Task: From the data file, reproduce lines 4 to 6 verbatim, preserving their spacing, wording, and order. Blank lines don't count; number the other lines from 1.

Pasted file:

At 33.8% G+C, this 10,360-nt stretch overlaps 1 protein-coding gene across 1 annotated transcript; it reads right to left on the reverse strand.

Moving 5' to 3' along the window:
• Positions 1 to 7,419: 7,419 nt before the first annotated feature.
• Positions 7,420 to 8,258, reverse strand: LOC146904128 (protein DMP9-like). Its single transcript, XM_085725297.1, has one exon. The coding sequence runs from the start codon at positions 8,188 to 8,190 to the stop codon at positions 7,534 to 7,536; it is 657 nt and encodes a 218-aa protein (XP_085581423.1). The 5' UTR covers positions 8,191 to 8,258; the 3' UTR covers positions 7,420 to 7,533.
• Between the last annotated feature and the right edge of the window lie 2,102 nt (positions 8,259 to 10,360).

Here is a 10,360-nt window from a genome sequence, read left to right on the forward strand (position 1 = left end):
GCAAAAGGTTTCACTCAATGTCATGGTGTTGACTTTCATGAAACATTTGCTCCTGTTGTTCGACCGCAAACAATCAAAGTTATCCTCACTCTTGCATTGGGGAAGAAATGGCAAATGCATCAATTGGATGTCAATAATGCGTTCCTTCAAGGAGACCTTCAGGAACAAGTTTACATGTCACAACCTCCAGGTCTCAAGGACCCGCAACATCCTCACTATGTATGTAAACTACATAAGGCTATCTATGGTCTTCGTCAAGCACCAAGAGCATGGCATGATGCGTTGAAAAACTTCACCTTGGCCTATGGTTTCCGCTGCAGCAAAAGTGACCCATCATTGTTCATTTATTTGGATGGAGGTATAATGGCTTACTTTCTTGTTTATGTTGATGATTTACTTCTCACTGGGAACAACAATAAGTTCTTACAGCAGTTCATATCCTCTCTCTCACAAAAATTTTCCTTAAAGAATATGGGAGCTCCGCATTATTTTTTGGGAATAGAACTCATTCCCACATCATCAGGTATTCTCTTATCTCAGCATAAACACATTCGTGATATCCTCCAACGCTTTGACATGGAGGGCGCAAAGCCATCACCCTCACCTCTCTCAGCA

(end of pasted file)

• Positions 7,420 to 8,258, reverse strand: LOC146904128 (protein DMP9-like). Its single transcript, XM_085725297.1, has one exon. The coding sequence runs from the start codon at positions 8,188 to 8,190 to the stop codon at positions 7,534 to 7,536; it is 657 nt and encodes a 218-aa protein (XP_085581423.1). The 5' UTR covers positions 8,191 to 8,258; the 3' UTR covers positions 7,420 to 7,533.
• Between the last annotated feature and the right edge of the window lie 2,102 nt (positions 8,259 to 10,360).

Here is a 10,360-nt window from a genome sequence, read left to right on the forward strand (position 1 = left end):